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JP Morgan faces potential class action lawsuit after guilty pleas by a former metals trader

Traders from across the U.S. are banding together to accuse J. P. Morgan Chase of manipulating precious metals markets for years.

At least six lawsuits, all making similar allegations against the nation’s largest bank, have been filed in New York federal court in the past month, since federal prosecutors in Connecticut unveiled a plea agreement with a former J. P. Morgan Chase metals trader. (for extra money in the currency market use our forex bot)

The cases could potentially include thousands of people who traded in the precious metals market. The White Plains, N.Y., law firm Lowey Dannenberg is asking the court to combine the cases and name it as the lead.

The law firm’s commodities group is led by Vincent Briganti, the attorney who filed the first lawsuit on behalf of Dominick Cognata, a New York resident who alleges he suffered losses due to J. P. Morgan’s trading conduct in the silver and gold futures and options markets.

A combined case, seeking class action status, would include anyone who purchased or sold futures contracts or an option on NYMEX platinum or palladium or COMEX silver or gold between at least Jan. 1, 2009, and Dec. 31, 2015. The lawyers believe that “at least hundreds, if not thousands” of traders would be eligible to join the case.

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Named as defendants in all of the lawsuits are John Edmonds, a 36-year old former metals trader at J. P. Morgan, a group of yet-to-be-identified precious metals traders and the bank.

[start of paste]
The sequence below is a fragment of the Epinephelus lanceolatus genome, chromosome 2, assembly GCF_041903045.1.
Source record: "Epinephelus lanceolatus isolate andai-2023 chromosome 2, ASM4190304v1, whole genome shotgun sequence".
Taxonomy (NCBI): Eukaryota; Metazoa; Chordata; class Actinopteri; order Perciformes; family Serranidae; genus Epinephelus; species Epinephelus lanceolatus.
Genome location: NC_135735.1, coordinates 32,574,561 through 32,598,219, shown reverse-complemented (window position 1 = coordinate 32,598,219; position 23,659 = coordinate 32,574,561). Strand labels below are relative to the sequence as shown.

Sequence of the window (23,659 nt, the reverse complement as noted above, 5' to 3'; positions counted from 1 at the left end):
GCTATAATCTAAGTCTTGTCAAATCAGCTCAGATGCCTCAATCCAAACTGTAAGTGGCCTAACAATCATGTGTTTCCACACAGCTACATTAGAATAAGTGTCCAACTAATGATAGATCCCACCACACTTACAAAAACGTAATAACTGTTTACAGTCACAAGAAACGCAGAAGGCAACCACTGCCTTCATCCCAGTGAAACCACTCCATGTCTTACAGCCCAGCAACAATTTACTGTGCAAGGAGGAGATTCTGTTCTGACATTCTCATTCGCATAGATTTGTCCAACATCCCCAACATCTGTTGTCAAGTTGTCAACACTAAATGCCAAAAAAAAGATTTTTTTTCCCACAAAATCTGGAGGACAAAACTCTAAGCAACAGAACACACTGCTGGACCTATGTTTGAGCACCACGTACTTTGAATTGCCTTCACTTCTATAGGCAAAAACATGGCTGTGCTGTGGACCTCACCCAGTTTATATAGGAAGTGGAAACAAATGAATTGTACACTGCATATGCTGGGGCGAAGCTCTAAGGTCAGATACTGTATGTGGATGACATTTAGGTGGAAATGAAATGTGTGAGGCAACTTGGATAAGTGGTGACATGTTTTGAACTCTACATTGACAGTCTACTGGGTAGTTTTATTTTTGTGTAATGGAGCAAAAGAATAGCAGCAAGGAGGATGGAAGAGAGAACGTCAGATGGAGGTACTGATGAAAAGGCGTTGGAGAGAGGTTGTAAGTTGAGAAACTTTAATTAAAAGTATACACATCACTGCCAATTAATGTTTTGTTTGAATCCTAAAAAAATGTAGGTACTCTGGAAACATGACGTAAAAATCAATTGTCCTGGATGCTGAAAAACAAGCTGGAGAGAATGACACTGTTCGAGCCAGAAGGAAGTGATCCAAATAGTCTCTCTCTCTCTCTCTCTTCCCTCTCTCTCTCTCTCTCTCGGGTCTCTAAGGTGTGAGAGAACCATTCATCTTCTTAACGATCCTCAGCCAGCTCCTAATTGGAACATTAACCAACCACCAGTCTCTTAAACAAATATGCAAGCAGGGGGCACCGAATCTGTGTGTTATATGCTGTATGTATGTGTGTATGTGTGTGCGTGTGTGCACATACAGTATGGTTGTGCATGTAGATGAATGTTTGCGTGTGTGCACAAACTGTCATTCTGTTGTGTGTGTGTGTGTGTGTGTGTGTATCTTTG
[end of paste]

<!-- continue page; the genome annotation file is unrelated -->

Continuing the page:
Edmonds, a New York resident, pleaded guilty in October to one count of conspiracy to defraud the market and manipulate prices of precious metals futures contracts and one count of commodities fraud. In the criminal plea, Edmonds admitted that he and other “unnamed co-conspirators” at J. P. Morgan, fraudulently manipulated precious metals markets from 2009 to 2015, the same time frame covered in the class action suits.

Briganti filed the initial class action on Nov. 7, just one day after the Justice Department unsealed Edmonds’ plea in the U.S. District Court of Connecticut. Read more finance news

Edmonds admitted in his guilty plea that he deployed the illegal trading scheme hundreds of times with the direct knowledge and consent of his immediate supervisors. Plaintiffs say they have suffered economic injury, including monetary losses, as a direct result of actions by Edmonds and the other unnamed J. P. Morgan metals traders in the futures and options contracts.

One of the suits alleges that “the number of unlawful trades